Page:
Calories calories calories. The big/tiny issue we all are constantly worried about. Having said that, it is more than a math problem. Despite the popular adage, fueling our bodies is not exactly like filling a gas tank. I wish it were that simple. But reality is a little more complicated than that. If you want to look at it in a shallow matter, or in the law of thermodynamics, it goes as the following: take in more calories than you expend, you gain weight. Take in fewer calories than you expend, you lose weight. But reality is rather a guess-timate game. Some research states that there is a 20% inaccuracy percentage in the calories listed on packages.
Calories on food labels use generic factors and cannot be generalized. You can’t really trust that the numbers found on applications or food packages because they are just an average taken from a wide range of foods. The way they’re calculatedis surprisingly imprecise; they are perhaps within the correct range but fact is -once the food is cooked, or chopped, or blended, the amount of energy available for digestion and absorption changes due the change in its status and form. Then there’s what happens once that food enters your body… that is a whole different story.
That’s why, today, I will share some problems with calorie counting as a method to monitor your weight:
1 || Calories are imprecise
The calorie counts on food labels and in databases are averages. Research shows that the true calorie content of what you’re eating is often higher or lower than what it appears on the food labels. Foods are biological materials and they vary in composition. This is due to many factors from soil and growing conditions, ripeness at time of harvest to the animals’ diets and storage length. Different batches of both natural and processed foods can vary in their exact contents depending on these factors and much more. So it is wise and legit to state that one test can’t accurately predict all different foods.
2 || Even if they were precise, we do not really absorb all the calories we consume.
Did you know that some calories pass through our bodies undigested? This depends on the nature of the actual foods we are consuming. For an example, Carbohydrates and proteins have the same caloric count per gram (4KCAL per gram). Carbohydrates are naturally high in fiber; but also the fiber differs in texture and the bacteria or microbiota content from one carbohydrate food to the other (for an example – sweet potato or white bread). It has also been proven that energy absorption from proteins vary from a piece of steak to eggs. So when you try and count your calories that you got from your lunch that should contain some carbs and some protein, it will not be the correct number you are hoping it would be.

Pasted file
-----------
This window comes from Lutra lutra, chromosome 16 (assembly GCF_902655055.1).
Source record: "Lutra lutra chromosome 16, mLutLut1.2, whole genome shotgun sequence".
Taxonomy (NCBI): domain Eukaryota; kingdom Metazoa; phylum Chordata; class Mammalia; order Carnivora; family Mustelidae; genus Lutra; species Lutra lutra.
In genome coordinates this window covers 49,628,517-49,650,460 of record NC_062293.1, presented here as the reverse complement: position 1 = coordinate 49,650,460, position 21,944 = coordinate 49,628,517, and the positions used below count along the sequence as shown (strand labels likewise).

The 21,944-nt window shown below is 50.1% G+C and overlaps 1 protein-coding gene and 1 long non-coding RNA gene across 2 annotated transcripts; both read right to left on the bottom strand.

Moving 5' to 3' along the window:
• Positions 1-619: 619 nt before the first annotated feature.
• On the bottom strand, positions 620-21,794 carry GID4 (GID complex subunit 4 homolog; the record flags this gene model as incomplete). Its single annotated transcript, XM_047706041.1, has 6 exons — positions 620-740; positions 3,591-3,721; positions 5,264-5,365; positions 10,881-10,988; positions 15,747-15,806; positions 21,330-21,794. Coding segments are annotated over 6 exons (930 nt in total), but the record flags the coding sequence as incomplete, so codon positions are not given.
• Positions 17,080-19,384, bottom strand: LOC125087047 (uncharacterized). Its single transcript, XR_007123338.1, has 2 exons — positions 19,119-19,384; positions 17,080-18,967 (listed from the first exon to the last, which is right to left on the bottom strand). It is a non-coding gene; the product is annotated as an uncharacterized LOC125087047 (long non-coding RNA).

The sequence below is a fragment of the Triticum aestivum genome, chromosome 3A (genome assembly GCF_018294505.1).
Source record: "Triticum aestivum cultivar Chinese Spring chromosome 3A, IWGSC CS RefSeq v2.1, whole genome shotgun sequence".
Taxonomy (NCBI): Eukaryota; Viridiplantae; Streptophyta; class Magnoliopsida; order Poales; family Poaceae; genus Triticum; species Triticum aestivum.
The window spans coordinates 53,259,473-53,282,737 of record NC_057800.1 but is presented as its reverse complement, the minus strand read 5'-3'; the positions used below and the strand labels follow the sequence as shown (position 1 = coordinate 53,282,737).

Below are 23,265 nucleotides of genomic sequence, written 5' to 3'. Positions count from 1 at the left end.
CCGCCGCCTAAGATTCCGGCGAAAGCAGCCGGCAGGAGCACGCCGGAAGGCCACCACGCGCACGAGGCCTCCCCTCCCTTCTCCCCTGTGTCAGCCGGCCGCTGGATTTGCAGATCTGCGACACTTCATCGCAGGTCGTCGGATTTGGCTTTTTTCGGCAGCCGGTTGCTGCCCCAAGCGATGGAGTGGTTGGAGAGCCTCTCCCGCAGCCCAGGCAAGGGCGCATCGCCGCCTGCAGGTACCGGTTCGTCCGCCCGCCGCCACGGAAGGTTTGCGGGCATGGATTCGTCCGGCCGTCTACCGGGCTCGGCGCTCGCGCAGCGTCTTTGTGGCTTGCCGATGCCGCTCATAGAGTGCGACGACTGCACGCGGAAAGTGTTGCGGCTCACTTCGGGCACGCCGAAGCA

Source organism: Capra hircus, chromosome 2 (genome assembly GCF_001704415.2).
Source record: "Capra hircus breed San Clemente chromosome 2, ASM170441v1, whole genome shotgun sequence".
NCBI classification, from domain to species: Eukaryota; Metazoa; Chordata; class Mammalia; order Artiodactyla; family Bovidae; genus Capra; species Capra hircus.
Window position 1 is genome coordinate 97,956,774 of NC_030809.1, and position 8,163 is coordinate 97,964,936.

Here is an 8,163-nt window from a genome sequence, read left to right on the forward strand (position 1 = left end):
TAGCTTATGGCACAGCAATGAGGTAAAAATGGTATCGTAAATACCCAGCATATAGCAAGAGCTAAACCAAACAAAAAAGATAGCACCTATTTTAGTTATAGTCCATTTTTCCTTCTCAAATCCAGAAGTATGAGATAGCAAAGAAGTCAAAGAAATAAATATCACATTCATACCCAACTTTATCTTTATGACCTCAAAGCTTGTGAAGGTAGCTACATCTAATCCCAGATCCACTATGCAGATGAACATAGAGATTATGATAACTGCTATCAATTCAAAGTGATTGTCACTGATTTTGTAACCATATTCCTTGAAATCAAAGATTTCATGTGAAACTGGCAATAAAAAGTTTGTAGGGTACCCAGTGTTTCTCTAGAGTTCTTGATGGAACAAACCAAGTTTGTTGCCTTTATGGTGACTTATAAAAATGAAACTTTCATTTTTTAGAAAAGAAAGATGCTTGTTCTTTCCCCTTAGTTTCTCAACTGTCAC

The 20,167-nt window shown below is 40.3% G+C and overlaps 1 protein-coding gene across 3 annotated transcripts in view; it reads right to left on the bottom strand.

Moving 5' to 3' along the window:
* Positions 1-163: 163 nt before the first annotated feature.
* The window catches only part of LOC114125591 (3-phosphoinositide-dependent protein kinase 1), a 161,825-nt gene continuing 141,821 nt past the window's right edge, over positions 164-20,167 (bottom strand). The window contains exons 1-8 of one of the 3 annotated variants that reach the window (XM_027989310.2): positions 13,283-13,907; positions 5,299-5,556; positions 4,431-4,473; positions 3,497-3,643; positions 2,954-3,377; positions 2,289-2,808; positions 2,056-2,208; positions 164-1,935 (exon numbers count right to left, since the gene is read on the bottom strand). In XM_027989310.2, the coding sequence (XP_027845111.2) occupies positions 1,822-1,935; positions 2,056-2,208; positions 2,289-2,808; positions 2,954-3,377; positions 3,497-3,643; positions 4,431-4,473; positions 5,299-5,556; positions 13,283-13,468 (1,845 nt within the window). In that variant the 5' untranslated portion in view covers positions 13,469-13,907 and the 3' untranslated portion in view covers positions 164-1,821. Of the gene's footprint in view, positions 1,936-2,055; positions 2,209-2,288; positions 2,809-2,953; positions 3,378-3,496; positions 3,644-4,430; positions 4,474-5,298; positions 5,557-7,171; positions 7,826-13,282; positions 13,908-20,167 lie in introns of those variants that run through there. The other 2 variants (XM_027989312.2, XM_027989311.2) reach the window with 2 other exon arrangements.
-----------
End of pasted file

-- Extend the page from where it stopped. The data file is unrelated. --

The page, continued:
3 || How you prepare food changes its calorie load
Caloric values shown on the food labels for are often given for the raw or uncooked food. However, cooking a food can significantly alter its nutritional profile and the number of calories present in the same quantity by its weight. You might wonder why, even when foods are cooked without additional fat, their caloric values per 100g increases slightly. One of the obvious reasons is that the water present in the raw food is often lost during cooking, and this increases the density or concentration and eventually the caloric value of the cooked food. For an example, 100g of raw chicken contains 75.8g of water and 21.2g of protein. When the chicken is grilled or roasted, water is drained so that there is 65.3g of water and 30g of protein present in every 100g of roasted meat.
4 || Calorie absorption differs between people
Each individual digests food differently, this all goes back to the type and abundance of bacteria in their gut. For an example, individuals with high fat percent may have an abundance of certain types of gut bacteria, making them more efficient at absorbing calories. Another example of that is individuals with lactose intolerance, insulin resistance or Type 2 diabetes can also absorb calories and nutrients differently or less efficiently – depending on their situation and their ability to utilize these calories efficiently.
Zein Nimri is an AFPA certified sports nutritionist, NESTA kids nutritionist, long distance runner, cyclist and traveller with big dreams. Follow her on Instagram @Zeinutritionist